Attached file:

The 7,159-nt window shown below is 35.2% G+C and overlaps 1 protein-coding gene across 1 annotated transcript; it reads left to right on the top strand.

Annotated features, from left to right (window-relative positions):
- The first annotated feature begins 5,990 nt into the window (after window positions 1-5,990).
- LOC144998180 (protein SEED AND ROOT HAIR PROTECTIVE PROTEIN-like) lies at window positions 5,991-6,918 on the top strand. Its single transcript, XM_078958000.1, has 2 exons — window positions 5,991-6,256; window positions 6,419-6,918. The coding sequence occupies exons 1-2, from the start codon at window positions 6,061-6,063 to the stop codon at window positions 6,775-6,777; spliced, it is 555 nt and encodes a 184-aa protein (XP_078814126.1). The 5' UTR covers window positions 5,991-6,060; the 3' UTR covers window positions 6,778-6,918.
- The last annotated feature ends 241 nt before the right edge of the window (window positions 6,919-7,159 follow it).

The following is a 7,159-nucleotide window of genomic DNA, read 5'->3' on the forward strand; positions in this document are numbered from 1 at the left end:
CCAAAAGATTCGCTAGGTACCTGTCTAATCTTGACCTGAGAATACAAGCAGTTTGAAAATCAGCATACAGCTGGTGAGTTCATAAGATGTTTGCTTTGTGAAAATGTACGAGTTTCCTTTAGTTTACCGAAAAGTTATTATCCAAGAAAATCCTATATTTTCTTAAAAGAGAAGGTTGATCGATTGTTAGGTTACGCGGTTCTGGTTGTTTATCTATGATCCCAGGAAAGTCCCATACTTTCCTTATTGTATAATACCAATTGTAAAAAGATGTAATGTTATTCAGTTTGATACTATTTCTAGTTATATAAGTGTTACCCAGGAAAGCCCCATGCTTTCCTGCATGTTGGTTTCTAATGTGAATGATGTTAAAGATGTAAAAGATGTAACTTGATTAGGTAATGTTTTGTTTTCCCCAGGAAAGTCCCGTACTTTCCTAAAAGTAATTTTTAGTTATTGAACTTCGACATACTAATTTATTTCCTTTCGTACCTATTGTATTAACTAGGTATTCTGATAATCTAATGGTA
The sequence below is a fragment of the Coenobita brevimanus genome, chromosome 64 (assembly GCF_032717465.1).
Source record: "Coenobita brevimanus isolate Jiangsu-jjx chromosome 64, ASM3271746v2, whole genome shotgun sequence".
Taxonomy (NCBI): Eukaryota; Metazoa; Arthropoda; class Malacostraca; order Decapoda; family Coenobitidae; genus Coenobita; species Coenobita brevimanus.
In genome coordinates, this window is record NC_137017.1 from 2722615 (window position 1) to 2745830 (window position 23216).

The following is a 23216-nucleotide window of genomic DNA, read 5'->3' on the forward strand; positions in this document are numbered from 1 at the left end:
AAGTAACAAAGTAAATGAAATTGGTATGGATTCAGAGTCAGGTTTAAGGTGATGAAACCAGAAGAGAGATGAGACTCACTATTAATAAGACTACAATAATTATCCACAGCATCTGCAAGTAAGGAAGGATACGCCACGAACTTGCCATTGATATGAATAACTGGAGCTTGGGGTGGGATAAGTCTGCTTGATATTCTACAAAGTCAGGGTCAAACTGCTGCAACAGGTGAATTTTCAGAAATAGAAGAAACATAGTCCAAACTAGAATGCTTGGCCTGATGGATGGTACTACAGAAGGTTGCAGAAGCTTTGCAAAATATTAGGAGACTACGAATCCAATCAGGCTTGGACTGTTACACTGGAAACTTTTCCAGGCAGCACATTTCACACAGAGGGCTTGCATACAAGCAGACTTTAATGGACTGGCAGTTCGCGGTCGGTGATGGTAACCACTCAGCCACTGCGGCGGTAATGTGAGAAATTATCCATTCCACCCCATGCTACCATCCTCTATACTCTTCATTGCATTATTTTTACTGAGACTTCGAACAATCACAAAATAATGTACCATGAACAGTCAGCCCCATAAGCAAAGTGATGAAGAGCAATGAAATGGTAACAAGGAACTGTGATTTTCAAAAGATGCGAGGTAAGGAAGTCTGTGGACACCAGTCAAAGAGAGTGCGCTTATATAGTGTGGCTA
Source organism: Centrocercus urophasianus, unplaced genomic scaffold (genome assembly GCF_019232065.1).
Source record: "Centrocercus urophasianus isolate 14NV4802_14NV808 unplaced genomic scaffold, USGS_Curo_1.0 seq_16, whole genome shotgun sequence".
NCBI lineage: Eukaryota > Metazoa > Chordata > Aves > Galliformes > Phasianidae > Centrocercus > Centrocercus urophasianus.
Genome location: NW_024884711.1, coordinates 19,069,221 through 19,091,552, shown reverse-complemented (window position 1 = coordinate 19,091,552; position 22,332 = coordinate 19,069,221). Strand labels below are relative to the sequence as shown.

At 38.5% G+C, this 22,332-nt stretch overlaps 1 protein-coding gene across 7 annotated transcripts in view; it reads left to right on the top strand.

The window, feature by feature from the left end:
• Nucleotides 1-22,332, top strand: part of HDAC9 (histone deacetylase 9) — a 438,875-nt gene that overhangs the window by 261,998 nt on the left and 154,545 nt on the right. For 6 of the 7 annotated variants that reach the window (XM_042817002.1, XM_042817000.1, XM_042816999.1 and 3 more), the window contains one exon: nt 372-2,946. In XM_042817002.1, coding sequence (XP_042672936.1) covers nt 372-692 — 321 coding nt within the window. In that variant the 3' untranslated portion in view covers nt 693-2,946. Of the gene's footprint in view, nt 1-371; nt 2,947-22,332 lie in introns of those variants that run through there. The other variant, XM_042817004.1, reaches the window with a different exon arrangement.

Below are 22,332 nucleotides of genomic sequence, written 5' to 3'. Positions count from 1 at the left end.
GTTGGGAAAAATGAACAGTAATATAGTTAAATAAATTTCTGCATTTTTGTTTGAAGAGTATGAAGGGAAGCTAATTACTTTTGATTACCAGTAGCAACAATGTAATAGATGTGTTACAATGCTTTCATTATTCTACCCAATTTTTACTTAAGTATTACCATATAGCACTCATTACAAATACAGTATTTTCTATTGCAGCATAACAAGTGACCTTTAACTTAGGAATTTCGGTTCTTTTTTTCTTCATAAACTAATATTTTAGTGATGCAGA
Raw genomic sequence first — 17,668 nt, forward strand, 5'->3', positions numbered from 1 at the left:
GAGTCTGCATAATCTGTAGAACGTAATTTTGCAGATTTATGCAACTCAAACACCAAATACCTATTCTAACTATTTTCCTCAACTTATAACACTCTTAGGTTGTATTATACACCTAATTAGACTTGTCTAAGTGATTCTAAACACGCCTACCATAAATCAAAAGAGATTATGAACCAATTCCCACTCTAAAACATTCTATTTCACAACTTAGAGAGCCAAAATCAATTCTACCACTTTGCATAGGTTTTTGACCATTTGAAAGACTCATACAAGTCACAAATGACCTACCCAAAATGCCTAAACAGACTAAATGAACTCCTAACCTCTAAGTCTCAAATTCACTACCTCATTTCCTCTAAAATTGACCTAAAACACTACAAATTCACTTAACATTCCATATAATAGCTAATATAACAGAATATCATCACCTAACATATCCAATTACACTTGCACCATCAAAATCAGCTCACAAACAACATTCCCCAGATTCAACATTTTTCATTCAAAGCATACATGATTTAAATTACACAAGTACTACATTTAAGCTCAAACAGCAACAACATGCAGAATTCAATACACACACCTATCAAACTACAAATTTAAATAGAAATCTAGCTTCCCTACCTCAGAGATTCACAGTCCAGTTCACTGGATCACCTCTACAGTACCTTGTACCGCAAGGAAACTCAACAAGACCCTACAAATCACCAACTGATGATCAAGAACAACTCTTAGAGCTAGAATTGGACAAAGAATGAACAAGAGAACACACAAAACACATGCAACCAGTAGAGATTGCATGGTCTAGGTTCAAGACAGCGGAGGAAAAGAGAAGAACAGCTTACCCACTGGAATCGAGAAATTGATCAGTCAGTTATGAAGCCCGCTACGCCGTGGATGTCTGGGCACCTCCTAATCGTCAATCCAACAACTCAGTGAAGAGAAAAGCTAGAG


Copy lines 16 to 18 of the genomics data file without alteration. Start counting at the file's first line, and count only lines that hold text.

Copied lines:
NCBI lineage: Eukaryota > Metazoa > Chordata > Aves > Galliformes > Phasianidae > Centrocercus > Centrocercus urophasianus.
Genome location: NW_024884711.1, coordinates 19,069,221 through 19,091,552, shown reverse-complemented (window position 1 = coordinate 19,091,552; position 22,332 = coordinate 19,069,221). Strand labels below are relative to the sequence as shown.

At 38.5% G+C, this 22,332-nt stretch overlaps 1 protein-coding gene across 7 annotated transcripts in view; it reads left to right on the top strand.